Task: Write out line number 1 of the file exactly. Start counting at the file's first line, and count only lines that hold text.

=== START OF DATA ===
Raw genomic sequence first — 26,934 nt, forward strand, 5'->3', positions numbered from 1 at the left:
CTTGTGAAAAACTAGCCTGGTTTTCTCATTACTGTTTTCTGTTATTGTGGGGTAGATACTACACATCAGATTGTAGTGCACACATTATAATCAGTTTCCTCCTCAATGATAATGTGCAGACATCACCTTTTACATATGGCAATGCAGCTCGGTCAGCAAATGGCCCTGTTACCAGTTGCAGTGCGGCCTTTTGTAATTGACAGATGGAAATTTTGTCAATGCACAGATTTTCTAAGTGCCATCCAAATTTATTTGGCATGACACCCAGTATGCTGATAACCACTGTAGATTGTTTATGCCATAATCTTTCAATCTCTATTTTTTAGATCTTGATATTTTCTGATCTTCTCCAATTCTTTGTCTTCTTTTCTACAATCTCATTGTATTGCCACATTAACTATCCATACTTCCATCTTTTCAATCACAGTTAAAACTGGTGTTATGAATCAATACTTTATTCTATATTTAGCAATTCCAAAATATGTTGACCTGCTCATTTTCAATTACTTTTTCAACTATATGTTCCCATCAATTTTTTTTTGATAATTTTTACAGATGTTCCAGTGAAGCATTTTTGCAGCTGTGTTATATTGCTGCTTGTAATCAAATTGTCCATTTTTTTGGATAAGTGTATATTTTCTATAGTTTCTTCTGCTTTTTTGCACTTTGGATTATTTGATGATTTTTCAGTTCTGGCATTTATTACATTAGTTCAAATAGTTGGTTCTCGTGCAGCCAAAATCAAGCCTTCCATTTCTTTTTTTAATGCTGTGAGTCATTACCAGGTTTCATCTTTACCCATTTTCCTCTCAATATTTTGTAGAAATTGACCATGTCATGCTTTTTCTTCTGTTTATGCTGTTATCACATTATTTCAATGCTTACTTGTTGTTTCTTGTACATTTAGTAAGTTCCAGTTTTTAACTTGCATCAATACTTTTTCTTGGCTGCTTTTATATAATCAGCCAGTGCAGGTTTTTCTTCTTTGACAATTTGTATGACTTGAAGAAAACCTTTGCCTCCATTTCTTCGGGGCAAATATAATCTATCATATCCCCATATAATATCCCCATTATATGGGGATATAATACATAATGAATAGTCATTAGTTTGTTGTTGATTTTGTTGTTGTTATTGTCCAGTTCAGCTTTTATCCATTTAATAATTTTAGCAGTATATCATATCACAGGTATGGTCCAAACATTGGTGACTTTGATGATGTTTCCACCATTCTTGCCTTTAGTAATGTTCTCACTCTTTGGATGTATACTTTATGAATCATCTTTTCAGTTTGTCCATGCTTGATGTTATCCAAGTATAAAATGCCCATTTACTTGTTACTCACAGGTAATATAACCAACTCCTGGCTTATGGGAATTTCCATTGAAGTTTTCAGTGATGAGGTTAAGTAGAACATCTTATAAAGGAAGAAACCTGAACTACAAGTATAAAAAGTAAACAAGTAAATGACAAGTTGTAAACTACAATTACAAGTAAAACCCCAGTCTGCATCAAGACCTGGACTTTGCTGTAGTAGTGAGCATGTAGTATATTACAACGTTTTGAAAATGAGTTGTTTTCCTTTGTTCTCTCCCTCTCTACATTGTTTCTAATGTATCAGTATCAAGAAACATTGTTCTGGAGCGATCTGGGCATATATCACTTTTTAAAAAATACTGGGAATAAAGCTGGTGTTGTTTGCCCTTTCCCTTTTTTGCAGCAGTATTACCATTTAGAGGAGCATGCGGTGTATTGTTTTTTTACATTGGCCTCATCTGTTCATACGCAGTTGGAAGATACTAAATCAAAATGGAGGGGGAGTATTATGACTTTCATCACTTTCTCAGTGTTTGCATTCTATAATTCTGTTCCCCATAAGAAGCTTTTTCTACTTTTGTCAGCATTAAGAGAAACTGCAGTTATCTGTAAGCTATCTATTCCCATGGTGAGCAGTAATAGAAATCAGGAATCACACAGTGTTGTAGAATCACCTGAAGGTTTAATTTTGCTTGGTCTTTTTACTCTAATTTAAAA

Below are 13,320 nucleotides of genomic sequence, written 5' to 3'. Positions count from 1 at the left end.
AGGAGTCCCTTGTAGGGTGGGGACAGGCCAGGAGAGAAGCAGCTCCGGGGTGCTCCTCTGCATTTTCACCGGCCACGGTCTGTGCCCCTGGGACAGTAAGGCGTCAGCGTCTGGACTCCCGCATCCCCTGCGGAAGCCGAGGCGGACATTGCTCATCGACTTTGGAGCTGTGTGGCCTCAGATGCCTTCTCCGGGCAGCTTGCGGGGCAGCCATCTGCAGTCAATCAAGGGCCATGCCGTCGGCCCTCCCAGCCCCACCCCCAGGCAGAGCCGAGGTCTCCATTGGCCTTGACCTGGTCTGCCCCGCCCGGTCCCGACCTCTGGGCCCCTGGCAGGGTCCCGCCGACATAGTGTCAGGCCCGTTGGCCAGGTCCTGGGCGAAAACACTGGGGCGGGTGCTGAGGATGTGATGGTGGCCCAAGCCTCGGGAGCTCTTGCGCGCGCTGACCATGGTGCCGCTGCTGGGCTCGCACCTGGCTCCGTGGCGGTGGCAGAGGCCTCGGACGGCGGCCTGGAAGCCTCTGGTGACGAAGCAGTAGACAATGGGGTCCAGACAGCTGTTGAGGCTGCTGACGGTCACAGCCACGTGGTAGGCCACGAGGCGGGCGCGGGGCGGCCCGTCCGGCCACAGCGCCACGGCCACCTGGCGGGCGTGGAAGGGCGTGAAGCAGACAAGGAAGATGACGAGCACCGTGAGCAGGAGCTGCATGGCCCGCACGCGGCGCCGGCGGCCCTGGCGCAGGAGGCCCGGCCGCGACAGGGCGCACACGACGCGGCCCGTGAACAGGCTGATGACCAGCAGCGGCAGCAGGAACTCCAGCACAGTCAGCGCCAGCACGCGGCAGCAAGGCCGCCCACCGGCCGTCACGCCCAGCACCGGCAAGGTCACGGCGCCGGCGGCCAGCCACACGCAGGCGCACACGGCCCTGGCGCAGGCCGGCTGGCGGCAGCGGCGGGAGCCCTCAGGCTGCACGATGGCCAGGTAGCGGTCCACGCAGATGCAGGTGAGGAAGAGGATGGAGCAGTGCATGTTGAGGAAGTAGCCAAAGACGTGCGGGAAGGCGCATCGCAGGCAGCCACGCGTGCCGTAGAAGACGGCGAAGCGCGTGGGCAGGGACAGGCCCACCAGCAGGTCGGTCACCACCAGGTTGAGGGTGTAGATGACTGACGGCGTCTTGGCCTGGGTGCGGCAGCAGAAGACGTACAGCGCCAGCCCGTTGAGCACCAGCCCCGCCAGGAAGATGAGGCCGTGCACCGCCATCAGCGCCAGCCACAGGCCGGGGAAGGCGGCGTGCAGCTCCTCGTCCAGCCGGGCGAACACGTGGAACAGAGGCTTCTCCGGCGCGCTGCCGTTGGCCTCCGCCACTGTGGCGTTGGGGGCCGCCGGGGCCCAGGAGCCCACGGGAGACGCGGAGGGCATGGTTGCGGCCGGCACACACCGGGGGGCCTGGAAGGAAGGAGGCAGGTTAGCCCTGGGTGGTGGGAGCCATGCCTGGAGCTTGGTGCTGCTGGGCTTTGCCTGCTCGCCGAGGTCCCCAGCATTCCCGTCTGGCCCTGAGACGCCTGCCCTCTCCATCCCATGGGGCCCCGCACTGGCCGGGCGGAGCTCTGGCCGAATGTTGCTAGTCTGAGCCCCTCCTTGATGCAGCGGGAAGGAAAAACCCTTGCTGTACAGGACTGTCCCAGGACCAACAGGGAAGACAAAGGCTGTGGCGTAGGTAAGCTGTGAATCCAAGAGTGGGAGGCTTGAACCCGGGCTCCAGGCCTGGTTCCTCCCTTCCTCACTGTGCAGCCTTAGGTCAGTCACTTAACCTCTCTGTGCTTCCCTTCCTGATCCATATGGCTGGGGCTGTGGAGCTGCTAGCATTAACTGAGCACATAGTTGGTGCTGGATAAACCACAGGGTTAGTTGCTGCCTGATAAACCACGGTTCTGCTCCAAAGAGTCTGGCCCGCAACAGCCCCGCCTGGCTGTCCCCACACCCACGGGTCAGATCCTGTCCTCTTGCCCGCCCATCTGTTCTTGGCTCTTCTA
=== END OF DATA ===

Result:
Raw genomic sequence first — 26,934 nt, forward strand, 5'->3', positions numbered from 1 at the left: